The fact that Reagan did it with a cheerful grin and could get people to like him is a sign of his sociopathology, not his virtue.

      •  Great Comment because the Diarist (0+ / 0-)

        has no clue what Reagan did and he or she write with the same empty thoughts from which Obama speaks.

        Reagan won by raising hate and fear to a new level.

        As you wrote above, Reagan got the middle class to hate the Welfare Queen that never existed and then he got everyone to hate the liberals for taking money away from them to give to this fictitious welfare queen.

        He got Americans to hate unions to allow his friends to run much more profitable businesses on the backs of the middle class.

        He prevented a real renaissance in America that would have happened after the ending of the Oil Crisis that lasted 8 years.  He prevented it by his unprecedented cutting of taxes (the top marginal brackets only) from 50% to 27% on salaries and from 70% to 27% on Interest, Dividends, Rents and Royalties...you know the income of Old Money.  Meanwhile the middle and upper middle classes say no tax relief.

        And the worst thing this old disgusting bastard did was to make a deal with the Iranians, (he was a private citizen and a candidate at the time) to not release the hostages in Iran until after the 1980 elections in exchange for military equipment, fighter jets and god knows what else.  The hostage crisis killed any chance Carter had for re-election and raised the level of hate and fear in the American electorate.  Reagan was a traitor in my eyes and should have imprisoned for that move alone.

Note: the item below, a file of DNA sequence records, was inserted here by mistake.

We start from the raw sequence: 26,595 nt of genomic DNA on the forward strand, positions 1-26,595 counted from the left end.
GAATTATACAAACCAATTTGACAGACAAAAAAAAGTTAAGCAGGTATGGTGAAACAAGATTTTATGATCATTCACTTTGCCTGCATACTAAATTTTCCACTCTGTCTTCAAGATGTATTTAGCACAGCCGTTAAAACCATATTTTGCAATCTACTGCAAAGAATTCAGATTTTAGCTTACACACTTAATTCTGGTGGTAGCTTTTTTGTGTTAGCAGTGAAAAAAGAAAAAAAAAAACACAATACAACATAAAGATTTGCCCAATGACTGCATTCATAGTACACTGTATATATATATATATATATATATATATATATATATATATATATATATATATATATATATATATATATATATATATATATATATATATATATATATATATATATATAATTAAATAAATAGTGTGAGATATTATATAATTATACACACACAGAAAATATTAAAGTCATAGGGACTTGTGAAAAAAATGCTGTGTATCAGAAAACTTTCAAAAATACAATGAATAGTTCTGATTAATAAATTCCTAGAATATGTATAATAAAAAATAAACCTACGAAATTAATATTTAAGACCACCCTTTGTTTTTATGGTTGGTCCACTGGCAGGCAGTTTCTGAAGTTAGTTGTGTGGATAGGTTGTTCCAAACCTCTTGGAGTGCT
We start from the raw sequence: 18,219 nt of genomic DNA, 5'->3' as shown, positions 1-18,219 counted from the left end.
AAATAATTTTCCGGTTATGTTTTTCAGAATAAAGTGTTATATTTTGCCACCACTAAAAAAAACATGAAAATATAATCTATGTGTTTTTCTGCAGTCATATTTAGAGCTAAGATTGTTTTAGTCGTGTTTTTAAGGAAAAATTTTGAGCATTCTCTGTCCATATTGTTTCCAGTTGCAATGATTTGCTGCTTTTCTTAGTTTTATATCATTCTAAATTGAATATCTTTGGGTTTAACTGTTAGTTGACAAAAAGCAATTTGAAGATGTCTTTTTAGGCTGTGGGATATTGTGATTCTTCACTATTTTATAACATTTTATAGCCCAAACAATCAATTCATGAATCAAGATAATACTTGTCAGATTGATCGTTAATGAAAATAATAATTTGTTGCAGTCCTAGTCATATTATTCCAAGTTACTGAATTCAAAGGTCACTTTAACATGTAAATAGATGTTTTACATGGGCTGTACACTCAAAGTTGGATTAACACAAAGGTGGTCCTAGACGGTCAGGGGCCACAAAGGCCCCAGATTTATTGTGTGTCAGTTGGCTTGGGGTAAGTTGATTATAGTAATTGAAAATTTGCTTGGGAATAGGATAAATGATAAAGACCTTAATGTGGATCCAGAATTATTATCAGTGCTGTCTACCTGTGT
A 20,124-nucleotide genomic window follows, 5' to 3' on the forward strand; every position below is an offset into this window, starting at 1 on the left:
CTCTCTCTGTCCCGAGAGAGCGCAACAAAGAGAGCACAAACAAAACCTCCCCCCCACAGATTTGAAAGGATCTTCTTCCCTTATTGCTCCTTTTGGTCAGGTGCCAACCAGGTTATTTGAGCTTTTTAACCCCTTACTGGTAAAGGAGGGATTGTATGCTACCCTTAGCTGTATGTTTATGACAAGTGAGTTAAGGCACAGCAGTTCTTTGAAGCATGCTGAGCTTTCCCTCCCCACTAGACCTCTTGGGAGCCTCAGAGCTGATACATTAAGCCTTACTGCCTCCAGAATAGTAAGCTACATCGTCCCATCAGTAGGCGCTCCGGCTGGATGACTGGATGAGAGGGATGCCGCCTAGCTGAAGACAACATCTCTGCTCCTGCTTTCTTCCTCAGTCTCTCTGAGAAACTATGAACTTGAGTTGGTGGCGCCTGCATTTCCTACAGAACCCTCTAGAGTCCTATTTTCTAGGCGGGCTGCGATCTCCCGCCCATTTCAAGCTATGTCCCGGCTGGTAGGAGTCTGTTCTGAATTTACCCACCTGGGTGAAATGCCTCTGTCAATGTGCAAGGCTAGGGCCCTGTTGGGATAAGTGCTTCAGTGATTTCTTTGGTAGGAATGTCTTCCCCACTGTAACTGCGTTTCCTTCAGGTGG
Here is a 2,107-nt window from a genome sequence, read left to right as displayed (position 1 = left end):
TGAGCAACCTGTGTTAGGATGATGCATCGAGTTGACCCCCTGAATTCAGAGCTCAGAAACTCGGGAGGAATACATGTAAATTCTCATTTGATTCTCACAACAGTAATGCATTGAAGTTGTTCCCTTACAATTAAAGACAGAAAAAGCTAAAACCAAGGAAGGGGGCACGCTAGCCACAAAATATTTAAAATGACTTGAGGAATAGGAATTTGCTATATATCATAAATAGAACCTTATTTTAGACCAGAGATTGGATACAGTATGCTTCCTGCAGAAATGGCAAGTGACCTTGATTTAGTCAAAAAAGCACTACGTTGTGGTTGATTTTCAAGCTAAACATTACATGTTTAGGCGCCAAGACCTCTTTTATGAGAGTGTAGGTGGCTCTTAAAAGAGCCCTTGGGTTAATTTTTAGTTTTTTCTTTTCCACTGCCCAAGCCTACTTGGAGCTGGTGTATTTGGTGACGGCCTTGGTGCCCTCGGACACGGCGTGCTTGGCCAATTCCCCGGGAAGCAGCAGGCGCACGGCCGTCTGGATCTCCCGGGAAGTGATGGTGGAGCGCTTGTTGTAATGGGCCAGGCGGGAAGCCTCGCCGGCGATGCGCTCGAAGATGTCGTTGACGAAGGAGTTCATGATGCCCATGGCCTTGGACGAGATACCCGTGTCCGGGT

Meanwhile, Obama has the audacity to forget all that, and so many here think that's OK?  Is that what you want from a Democratic candidate to be that clueless to invoke Reagan's name with everything negative he did?  Not me, I don't want that kind of person as my candidate.

        "When fascism comes to America, it will be wrapped in the flag and carrying a cross." Sinclair Lewis

        by cpa1 on Fri Jan 18, 2008 at 12:02:01 PM PST

        [ Parent ]

    •  I am so glad (3+ / 0-)
      you decided to write this, for you did a great job and I think you make it all very clear.

      Ecxellent first diary.

      Be a hope monger.

      by kpardue on Thu Jan 17, 2008 at 08:59:24 PM PST

      [ Parent ]

    •  Fantastic first diary! (6+ / 0-)

      You hit the nail right on the head. In particular, when you say: